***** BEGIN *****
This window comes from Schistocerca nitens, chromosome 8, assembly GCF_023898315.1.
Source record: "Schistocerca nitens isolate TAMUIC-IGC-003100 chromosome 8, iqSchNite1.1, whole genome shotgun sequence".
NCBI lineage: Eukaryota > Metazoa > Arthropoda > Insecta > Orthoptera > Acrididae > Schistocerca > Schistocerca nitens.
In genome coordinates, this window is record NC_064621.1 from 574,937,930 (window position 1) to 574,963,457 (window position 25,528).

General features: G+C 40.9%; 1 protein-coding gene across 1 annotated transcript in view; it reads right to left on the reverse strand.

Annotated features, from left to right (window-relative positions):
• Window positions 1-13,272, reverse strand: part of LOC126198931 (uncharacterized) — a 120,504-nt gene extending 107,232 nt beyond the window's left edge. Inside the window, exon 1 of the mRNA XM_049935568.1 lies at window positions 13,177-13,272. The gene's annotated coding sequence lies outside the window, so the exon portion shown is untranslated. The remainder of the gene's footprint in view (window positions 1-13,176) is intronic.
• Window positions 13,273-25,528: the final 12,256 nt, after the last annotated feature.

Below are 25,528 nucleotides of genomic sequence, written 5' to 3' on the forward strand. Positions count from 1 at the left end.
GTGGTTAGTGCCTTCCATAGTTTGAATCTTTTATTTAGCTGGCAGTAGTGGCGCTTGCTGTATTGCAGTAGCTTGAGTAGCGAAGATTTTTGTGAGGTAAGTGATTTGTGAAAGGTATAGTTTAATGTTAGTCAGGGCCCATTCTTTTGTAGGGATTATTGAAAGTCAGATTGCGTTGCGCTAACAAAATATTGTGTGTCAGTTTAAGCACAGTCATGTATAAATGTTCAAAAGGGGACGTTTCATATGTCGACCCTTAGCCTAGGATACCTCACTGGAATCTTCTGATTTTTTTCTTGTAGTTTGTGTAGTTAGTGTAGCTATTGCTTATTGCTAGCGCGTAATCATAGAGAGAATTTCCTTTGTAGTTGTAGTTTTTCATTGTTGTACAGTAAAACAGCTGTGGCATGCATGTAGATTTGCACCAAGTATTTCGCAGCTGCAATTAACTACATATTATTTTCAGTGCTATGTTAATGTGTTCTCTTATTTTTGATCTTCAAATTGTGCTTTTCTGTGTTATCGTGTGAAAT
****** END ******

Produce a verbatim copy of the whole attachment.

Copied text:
This window comes from Schistocerca nitens, chromosome 8, assembly GCF_023898315.1.
Source record: "Schistocerca nitens isolate TAMUIC-IGC-003100 chromosome 8, iqSchNite1.1, whole genome shotgun sequence".
NCBI lineage: Eukaryota > Metazoa > Arthropoda > Insecta > Orthoptera > Acrididae > Schistocerca > Schistocerca nitens.
In genome coordinates, this window is record NC_064621.1 from 574,937,930 (window position 1) to 574,963,457 (window position 25,528).

General features: G+C 40.9%; 1 protein-coding gene across 1 annotated transcript in view; it reads right to left on the reverse strand.

Annotated features, from left to right (window-relative positions):
• Window positions 1-13,272, reverse strand: part of LOC126198931 (uncharacterized) — a 120,504-nt gene extending 107,232 nt beyond the window's left edge. Inside the window, exon 1 of the mRNA XM_049935568.1 lies at window positions 13,177-13,272. The gene's annotated coding sequence lies outside the window, so the exon portion shown is untranslated. The remainder of the gene's footprint in view (window positions 1-13,176) is intronic.
• Window positions 13,273-25,528: the final 12,256 nt, after the last annotated feature.

Below are 25,528 nucleotides of genomic sequence, written 5' to 3' on the forward strand. Positions count from 1 at the left end.
GTGGTTAGTGCCTTCCATAGTTTGAATCTTTTATTTAGCTGGCAGTAGTGGCGCTTGCTGTATTGCAGTAGCTTGAGTAGCGAAGATTTTTGTGAGGTAAGTGATTTGTGAAAGGTATAGTTTAATGTTAGTCAGGGCCCATTCTTTTGTAGGGATTATTGAAAGTCAGATTGCGTTGCGCTAACAAAATATTGTGTGTCAGTTTAAGCACAGTCATGTATAAATGTTCAAAAGGGGACGTTTCATATGTCGACCCTTAGCCTAGGATACCTCACTGGAATCTTCTGATTTTTTTCTTGTAGTTTGTGTAGTTAGTGTAGCTATTGCTTATTGCTAGCGCGTAATCATAGAGAGAATTTCCTTTGTAGTTGTAGTTTTTCATTGTTGTACAGTAAAACAGCTGTGGCATGCATGTAGATTTGCACCAAGTATTTCGCAGCTGCAATTAACTACATATTATTTTCAGTGCTATGTTAATGTGTTCTCTTATTTTTGATCTTCAAATTGTGCTTTTCTGTGTTATCGTGTGAAAT